However, by the late 20th century it had largely fallen into disuse, part of the reason being that it is unwieldy to play. As the bow passes between the instrument’s two strings means that playing pizzicato is difficult; thus, the larger four-string gehu and diyingehu or cello or double bass are generally used in Chinese orchestras for the lower bowed string voices instead.

Sizes: The xiaodihu [小低胡], also called dahu or cizhonghu. It is pitched one octave below the erhu tuned D / A with its lowest D one whole step above the viola’s lowest C. It is the tenor member of the erhu family; the erhu being the soprano member and the zhonghu being the alto member.

The zhongdihu [中低胡], pitched one octave below the zhonghu, tuned G / D, as the middle strings of the cello. It is the bass member of the erhu family.

The dadihu [大低胡], pitched one octave below the xiaodihu and two octaves below the erhu; tuned D / A, with its lowest D one whole step above the cello’s lowest C. It is the contrabass member of the erhu family.

Dihu Tunings
Name Tuning
Xiaodihu [小低胡] D / A
Zhongdihu [中低胡] G / D
Dadihu [大低胡] D / A

Citations: Bibliography: Tsui Yingfai, 16 September 1998 “The Modern Chinese Folk Orchestra: A Brief History”. In Tsao Penyeh [ed.]. Tradition and Change in the Performance of Chinese Music, Part 2. Routledge. pp. 22–24. ISBN 978-9057550416 Websites:

Daguangxian

Name: Daguangxian.
Type: Chordophones > Lutes > Spike > Fiddles > Huqins > Bowed.
Hornbostel-Sachs No#: 321.313.7
Bayin: 絲 Silk.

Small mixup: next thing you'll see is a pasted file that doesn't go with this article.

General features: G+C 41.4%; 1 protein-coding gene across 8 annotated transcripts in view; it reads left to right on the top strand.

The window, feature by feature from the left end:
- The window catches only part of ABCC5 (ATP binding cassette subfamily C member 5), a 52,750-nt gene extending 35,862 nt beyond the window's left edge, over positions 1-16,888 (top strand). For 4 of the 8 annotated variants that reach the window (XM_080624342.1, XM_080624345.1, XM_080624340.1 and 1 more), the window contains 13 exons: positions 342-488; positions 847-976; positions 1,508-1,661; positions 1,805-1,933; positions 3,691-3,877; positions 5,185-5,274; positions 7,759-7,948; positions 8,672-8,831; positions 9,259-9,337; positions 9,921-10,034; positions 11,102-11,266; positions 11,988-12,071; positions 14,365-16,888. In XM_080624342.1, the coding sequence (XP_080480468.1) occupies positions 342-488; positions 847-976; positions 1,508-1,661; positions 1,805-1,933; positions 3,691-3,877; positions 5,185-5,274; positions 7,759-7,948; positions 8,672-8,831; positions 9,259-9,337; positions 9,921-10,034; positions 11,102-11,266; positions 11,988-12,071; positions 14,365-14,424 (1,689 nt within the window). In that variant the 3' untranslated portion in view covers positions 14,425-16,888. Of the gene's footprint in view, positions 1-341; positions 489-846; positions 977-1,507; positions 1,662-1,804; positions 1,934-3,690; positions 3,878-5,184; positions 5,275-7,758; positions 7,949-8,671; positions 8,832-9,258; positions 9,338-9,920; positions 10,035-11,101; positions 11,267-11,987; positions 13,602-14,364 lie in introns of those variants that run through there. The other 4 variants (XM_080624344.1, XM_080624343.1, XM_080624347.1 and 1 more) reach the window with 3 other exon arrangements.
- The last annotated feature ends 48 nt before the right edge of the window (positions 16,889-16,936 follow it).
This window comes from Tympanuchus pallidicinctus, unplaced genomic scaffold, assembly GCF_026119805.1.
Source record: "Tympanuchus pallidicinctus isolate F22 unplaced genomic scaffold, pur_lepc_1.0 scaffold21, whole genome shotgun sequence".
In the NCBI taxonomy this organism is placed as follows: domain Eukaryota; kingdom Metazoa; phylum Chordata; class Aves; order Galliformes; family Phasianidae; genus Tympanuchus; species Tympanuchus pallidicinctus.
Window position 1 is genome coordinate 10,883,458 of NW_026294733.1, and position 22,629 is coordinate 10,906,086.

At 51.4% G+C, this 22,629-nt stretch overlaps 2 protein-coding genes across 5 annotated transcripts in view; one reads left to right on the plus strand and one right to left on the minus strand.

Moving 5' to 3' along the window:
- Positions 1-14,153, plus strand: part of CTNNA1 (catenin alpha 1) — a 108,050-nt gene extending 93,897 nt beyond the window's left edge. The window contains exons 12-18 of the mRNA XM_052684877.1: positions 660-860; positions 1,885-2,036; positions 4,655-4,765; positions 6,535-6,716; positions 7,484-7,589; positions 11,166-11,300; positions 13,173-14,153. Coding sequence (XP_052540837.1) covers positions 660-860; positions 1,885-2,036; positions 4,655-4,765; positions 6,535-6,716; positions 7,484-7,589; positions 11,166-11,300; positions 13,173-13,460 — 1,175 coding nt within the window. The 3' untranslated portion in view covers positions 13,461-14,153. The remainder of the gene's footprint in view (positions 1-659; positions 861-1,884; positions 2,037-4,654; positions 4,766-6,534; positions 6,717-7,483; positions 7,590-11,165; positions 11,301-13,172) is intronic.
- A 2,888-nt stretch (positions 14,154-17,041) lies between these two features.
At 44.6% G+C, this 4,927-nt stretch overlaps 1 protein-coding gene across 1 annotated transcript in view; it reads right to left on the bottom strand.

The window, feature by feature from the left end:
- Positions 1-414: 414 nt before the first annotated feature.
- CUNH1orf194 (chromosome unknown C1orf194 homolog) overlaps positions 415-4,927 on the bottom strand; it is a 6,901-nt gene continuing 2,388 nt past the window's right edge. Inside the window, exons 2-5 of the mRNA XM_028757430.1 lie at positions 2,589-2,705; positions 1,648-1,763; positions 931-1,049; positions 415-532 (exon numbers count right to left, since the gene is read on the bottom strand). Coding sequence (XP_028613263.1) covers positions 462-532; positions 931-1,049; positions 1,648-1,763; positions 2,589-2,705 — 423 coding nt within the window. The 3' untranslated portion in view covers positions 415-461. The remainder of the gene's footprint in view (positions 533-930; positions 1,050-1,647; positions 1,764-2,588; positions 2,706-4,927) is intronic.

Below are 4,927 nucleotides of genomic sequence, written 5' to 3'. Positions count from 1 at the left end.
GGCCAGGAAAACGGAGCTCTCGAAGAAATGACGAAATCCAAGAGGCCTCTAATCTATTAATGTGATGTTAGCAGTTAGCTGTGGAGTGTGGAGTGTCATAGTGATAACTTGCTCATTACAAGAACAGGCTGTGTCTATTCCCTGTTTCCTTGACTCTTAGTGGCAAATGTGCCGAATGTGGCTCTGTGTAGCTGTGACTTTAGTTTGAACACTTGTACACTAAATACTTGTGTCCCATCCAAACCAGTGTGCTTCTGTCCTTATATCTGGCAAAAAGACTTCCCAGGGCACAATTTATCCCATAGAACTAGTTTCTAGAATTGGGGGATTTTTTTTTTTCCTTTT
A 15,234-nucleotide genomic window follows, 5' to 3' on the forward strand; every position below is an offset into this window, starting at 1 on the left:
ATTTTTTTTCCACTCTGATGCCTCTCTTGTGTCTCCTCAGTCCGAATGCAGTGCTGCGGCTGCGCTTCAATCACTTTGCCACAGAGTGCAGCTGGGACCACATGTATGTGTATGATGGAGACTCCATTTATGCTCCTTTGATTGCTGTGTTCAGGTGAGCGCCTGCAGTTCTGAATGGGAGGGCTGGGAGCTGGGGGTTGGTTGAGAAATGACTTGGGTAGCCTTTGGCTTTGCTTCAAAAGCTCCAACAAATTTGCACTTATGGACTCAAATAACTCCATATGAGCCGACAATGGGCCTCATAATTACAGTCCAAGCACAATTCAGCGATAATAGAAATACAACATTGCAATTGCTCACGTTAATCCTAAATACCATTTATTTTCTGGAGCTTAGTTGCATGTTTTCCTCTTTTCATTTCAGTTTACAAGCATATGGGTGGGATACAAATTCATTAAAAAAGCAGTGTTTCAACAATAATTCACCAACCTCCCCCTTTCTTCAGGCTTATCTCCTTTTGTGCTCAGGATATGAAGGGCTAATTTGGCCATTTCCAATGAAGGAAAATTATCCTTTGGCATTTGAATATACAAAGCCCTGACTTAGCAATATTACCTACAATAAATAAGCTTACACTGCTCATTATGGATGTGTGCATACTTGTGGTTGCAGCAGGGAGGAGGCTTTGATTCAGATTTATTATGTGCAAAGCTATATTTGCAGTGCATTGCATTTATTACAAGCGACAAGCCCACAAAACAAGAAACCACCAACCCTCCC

Country: China & Taiwan.
Region: Far East Asia.

Description: The daguangxian [in simplified Chinese: 大广弦; traditional Chinese: 大廣弦; pinyin: dàguǎngxián; literally “great, broad string instrument”] is a Chinese bowed two-stringed musical instrument in the huqin family of instruments. It is used primarily in Taiwan and Fujian, among the Hakka and Min Nan peoples. It is also referred to as datongxian [大筒弦], guangxian [广弦] and daguanxian [大管弦].

Playing Techniques: The Daguangxian is held on the lap and played upright in a similar manner to the erhu.

Citations:

Gallery

Musical Instruments Juan Bermudo 1555
Declaration of Musical Instruments Juan Bermudo 1555

Bipa
The Bipa is the adaptation of the Chinese pipa for Korean music. Pictured are diagrams containing the names of the components of the Bipa in the Akhak Gwebeom

Sihu

Name: Sihu.
Type: Chordophones > Lutes > Spike > Fiddles > Huqins > Bowed.
Hornbostel-Sachs No#: 321.313.7
Bayin: 絲 Silk.
Country: China, Inner-Mongolia.
Region: Far East Asia.

Description: The sihu [Chinese: 四胡; pinyin: sìhú] known as a ᠬᠤᠭᠤᠴᠢᠷ / Хуучир / Khuuchir in Mongolia, where this term define the whole hugin family. Is a Chinese bowed string instrument with four strings. The instrument’s name comes from the words sì 四, meaning “four” in Chinese, referring to the instrument’s number of strings. Hú 胡 is short for huqin, the family of instruments of which the sihu is a member.

Repertoire: The sihu is primarily associated with the Mongolian culture. It is played by Mongolians in Mongolia and those who reside in the Inner-Mongolia Autonomous Region of China. The Mongolians call it the Khuuchir. It is also used as a traditional instrument in the Liaoning, Jilin, Heilongjiang provinces of China.